With the expansion of the subway U4 and the construction of the U5 and S4, we will also connect many neighbourhoods to the rapid transit network much better than is currently the case. We have a particular focus on neighbourhoods on the outskirts of the city. In the next 20 years we will build 36 new stations.
Shaping the mobility turnaround and providing Hamburg's citizens with a variety of attractive transport options is therefore not only something that is desirable, but above all necessary to keep Hamburg mobile in the future and make it even more mobile.
Our topics at Cellular are digitalisation and innovation. That's why we ask ourselves: Isn't the mobility revolution about more than that? We need seven years for a cycle path along the Elbchaussee. Elon Musk is building tunnels through half a city centre at lightning speed. Why are we so slow?
First of all, we are not only building a cycle path on the Elbchaussee - the entire pipeline system, especially the main water pipe with a diameter of one metre, is being rehabilitated at this point. That is a slightly more complex matter. In addition, the redesign of the road space is also something we want to shape together with the people of Hamburg. Participation is an absolutely essential part of such infrastructure projects and also important for the acceptance of the mobility transition.
Nevertheless, you have a point, of course: time is pressing. Climate protection won't wait and people also want to switch in a big way. That's why we want to significantly increase the pace of the mobility transition. To return to the project you mentioned: By working in a cooperative project for the first time and perfectly coordinating the work of Hamburg Wasser, LSBG, Gasnetz Hamburg and Stromnetz Hamburg, we were able to shorten the construction time here by three years.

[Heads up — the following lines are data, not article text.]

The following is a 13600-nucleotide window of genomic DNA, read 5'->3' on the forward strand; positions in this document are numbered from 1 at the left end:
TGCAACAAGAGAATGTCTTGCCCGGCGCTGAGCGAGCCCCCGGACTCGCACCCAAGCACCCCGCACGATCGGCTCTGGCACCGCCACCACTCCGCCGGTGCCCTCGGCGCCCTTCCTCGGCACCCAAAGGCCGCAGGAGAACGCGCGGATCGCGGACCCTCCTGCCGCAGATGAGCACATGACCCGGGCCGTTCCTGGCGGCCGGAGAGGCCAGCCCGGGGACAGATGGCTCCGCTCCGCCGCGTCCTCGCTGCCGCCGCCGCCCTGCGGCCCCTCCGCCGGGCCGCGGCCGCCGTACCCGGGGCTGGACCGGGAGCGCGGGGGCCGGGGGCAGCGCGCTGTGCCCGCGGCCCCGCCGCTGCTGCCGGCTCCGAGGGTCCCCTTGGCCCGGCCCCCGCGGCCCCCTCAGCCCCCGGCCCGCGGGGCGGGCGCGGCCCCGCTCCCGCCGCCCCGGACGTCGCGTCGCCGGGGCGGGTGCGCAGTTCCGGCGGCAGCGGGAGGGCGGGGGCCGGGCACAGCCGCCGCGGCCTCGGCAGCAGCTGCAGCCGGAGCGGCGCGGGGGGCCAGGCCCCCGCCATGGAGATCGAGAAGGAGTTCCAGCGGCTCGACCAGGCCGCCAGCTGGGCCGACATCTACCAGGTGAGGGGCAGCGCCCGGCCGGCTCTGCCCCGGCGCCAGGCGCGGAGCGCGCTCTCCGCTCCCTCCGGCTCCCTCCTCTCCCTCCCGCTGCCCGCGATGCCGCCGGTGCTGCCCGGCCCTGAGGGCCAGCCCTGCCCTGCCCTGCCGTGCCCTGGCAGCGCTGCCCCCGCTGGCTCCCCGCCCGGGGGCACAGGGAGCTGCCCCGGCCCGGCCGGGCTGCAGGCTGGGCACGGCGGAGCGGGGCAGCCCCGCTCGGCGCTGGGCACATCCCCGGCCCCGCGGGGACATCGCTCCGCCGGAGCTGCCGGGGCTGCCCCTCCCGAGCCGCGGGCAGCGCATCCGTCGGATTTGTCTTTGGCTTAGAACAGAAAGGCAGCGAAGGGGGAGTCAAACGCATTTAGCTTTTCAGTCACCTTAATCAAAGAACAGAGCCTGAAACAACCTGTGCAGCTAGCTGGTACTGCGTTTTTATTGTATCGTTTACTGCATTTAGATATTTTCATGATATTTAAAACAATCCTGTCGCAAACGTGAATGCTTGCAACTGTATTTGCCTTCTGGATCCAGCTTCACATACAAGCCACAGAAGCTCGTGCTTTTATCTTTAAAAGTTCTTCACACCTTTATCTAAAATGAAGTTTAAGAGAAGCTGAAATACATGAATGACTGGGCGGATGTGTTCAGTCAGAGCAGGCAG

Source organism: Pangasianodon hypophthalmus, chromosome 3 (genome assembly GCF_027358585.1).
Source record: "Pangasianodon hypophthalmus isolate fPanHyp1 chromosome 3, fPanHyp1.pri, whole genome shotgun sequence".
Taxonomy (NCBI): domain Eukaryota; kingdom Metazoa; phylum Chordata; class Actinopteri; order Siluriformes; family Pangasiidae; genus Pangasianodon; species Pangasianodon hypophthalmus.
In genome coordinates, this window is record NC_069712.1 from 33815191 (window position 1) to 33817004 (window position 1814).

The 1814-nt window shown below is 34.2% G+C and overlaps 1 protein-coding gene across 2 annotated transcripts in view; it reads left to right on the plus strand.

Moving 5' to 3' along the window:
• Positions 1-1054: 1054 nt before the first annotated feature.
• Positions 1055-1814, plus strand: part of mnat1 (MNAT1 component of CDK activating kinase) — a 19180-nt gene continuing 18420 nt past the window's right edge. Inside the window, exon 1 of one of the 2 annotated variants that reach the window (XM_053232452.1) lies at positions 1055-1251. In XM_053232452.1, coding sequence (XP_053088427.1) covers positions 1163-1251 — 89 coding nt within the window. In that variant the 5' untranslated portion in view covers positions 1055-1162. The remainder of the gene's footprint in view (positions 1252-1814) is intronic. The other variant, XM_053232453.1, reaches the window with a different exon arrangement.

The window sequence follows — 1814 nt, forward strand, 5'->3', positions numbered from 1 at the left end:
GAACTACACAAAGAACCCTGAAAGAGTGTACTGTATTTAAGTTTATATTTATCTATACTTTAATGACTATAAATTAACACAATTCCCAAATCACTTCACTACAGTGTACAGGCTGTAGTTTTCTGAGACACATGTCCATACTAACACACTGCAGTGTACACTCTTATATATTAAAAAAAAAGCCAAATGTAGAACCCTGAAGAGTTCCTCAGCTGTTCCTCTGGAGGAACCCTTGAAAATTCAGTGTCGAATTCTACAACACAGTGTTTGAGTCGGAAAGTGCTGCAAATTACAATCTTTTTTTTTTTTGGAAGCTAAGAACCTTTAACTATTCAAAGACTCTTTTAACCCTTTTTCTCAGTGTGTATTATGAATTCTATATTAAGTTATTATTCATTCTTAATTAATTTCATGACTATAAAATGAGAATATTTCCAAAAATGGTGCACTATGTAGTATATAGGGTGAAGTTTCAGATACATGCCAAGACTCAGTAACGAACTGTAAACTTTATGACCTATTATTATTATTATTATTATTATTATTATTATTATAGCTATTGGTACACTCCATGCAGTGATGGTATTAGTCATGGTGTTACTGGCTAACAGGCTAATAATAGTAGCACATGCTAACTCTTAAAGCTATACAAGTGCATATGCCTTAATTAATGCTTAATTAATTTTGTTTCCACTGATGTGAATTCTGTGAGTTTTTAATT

Since the introduction of the "hvv switch" mobility app, it has become somewhat easier for Hamburg residents to get around without a car. But why does it take so long to realise such innovations?
Tjarks: I think there is really great potential in the "hvv switch" app. Such an innovative concept will allow us to integrate more and more mobility providers into the app and make it easy for Hamburg residents to switch between different means of transport. For example, the current app has already created the basis for quickly introducing the check-in/be-out system in the future, in which the purchase of tickets on public transport is done individually and automatically via the smartphone.
This shows how we are forward-looking and quick to launch such innovative concepts. We can now see what projects we have initiated since the new establishment of the Authority for Transport and Mobility Change in the summer of 2020 and what successes we have already been able to achieve. The budget for 2021/22 paves the way for the mobility turnaround. Overall, we are spending more money than ever before in order to be able to make great progress in a short time.
In the past months, we have all learned to trust science. When it comes to mobility, however, politics is much about questions of faith. Don't we actually need a "Mobility Authority" to provide the facts for the right decisions?
Tjarks: The nice thing is that we already know the facts and have a great consensus on this, especially in our Red-Green government coalition. The climate crisis on the one hand and the growing city on the other simply make it necessary to rethink our mobility. Hamburg's citizens always want to reach their destination safely, comfortably and in an environmentally friendly manner. The mobility turnaround is already convincing so many of our city's citizens because we provide them with attractive offers. Above all, they also notice that we can significantly increase the quality of life in our city with innovative mobility. So it's less a question of belief and more a question of inspiring and convincing with our concepts. Communication is certainly an absolutely fundamental part of this.